Another folk-horror-ish, hauntological track, its beauty increasingly interrupted by glitches and errors. No spoilers, but it’s all key to Key’s experience in the novella.

5. Kool Thing – Sonic Youth
The first of three diegetic tracks (that is, music that explicitly features in the story). Key loves Sonic Youth, but when his son professes a love for the band, it’s hardly reassuring. Who is this strange boy who insists that he’s Andrew?

6. Cat Claw – The Kills
Andrew – or Andy, as this unfamiliar boy calls himself – plays the simple riff from this song on the electric guitar, and not badly. Why does Key find that so unnerving?

7. The Titans / The Chamber / The Door – Bernard Hermann
Key, Alis and Andy watch Jason and the Argonauts together, partly to allow me to feature this snippet of Bernard Hermann’s score, which accompanies the discovery of the statue of Talos. It’s one of my earliest soundtrack memories, and still gives me shivers every time I hear it.

8. Tulpar – Galya Bisengalieva
This is the turning point, I suppose, when Key finally determines that he’s losing control over his environment. Galya Bisengalieva is leader of the London Contemporary Orchestra, and her first couple of EPs are outstanding, and subtly terrifying.

9. Magic Doors (live) – Portishead
Another band that Key presumably loves, and another track that takes on new meaning in the context of his gradual unravelling. This live version is a little wilder and more frenetic than the album track, with a constant threat of the rhythm section racing ahead too fast and leaving Beth Gibbons behind.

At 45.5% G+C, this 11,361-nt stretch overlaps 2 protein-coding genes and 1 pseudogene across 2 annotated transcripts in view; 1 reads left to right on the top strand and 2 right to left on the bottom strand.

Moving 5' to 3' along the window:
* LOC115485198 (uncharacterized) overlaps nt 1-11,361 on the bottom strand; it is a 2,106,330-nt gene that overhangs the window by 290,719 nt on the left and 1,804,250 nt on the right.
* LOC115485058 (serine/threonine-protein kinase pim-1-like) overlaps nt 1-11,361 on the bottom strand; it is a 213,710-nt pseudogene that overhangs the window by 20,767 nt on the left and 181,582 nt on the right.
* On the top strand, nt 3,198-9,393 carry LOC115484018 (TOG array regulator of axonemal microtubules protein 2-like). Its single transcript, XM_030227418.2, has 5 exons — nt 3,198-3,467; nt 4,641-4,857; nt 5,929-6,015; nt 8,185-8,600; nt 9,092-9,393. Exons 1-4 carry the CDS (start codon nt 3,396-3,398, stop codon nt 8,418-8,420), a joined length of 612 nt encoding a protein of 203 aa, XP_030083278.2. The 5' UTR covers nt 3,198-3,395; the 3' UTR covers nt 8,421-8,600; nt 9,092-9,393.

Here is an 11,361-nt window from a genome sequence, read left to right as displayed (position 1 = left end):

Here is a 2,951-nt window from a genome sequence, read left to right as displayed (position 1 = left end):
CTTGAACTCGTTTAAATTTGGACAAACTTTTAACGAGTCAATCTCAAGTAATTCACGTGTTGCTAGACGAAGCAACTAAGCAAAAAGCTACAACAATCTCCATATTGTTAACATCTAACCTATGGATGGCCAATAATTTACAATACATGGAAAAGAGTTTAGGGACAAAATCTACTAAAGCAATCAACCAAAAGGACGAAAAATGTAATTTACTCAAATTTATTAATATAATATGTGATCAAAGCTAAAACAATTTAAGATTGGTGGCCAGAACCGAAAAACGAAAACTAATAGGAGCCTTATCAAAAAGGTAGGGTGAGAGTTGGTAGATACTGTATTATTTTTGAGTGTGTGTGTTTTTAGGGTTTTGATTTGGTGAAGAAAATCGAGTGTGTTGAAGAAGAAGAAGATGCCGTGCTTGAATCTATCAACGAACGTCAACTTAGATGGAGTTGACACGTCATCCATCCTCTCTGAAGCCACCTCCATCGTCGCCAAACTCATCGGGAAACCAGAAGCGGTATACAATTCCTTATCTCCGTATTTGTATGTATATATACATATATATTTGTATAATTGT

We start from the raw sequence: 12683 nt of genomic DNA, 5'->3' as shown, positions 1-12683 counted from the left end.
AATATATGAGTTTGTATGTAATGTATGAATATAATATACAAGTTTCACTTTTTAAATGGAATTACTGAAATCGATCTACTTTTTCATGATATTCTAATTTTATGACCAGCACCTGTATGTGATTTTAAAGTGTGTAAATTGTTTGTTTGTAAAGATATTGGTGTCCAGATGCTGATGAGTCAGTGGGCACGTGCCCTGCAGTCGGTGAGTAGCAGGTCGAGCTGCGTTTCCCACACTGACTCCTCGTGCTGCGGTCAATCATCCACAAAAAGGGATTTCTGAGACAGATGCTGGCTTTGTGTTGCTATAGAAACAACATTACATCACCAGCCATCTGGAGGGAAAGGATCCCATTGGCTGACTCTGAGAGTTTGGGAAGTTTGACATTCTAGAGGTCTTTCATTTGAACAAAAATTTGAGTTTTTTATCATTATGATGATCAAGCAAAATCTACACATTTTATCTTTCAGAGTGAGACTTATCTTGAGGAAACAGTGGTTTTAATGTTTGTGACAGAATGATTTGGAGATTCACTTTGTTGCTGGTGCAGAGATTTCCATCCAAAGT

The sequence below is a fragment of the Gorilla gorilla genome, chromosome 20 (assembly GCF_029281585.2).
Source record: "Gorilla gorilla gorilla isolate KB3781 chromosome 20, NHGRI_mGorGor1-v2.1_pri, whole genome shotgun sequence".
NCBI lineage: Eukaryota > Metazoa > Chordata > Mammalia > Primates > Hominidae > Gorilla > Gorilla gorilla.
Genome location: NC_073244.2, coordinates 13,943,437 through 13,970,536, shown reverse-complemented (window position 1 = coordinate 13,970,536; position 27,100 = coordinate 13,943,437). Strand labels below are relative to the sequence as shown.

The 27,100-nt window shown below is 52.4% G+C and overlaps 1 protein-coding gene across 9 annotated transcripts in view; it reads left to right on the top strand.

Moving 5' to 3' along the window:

10. 1req – Grischa Lichtenberger
Utterly terrifying, dry, relentless beats, with… what? Bat swoops? There’s no turning back now.

11. Something Big – Burt Bacharach
‘End credits’, and jarringly, deliriously upbeat. Draw your own conclusions.

You can stream the playlist via Spotify, or play it directly below.


See here for more information about SHADE OF STILLTHORPE, published by Black Shuck Books on 26 April 2022.

Announcement: Shade of Stillthorpe

New book news! My novella SHADE OF STILLTHORPE will be published by Black Shuck Books on 26th April 2022. It’s a weird changeling story about a teen boy who is lost in the woods and then returns looking entirely unrecognisable – to his father, at least.
It’s had some wonderful endorsements from writers whose work I love. Firstly, from Lucie McKnight Hardy: ‘A seemingly impossible premise becomes increasingly real in this inventive and heartbreaking tale of loss.’
And Aliya Whiteley said: ‘Parenthood is a forest of emotions, including jealousy, confusion and terror, in Shade of Stillthorpe. It’s a dark mystery that resonated deeply with me.’